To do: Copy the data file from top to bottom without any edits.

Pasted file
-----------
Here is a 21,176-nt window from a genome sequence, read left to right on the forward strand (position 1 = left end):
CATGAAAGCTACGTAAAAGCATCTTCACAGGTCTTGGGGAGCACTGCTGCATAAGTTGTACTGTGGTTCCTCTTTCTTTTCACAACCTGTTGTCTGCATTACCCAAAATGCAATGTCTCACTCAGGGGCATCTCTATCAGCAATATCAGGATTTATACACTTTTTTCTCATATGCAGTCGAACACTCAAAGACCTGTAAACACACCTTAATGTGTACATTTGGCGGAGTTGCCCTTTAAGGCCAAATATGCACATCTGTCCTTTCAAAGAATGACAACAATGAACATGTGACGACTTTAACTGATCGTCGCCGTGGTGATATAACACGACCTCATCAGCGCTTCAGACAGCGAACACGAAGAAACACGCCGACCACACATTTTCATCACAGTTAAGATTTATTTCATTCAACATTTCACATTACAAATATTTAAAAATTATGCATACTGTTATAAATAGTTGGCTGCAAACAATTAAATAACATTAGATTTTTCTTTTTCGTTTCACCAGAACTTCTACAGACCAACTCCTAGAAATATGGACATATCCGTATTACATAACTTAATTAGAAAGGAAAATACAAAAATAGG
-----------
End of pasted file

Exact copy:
Here is a 21,176-nt window from a genome sequence, read left to right on the forward strand (position 1 = left end):
CATGAAAGCTACGTAAAAGCATCTTCACAGGTCTTGGGGAGCACTGCTGCATAAGTTGTACTGTGGTTCCTCTTTCTTTTCACAACCTGTTGTCTGCATTACCCAAAATGCAATGTCTCACTCAGGGGCATCTCTATCAGCAATATCAGGATTTATACACTTTTTTCTCATATGCAGTCGAACACTCAAAGACCTGTAAACACACCTTAATGTGTACATTTGGCGGAGTTGCCCTTTAAGGCCAAATATGCACATCTGTCCTTTCAAAGAATGACAACAATGAACATGTGACGACTTTAACTGATCGTCGCCGTGGTGATATAACACGACCTCATCAGCGCTTCAGACAGCGAACACGAAGAAACACGCCGACCACACATTTTCATCACAGTTAAGATTTATTTCATTCAACATTTCACATTACAAATATTTAAAAATTATGCATACTGTTATAAATAGTTGGCTGCAAACAATTAAATAACATTAGATTTTTCTTTTTCGTTTCACCAGAACTTCTACAGACCAACTCCTAGAAATATGGACATATCCGTATTACATAACTTAATTAGAAAGGAAAATACAAAAATAGG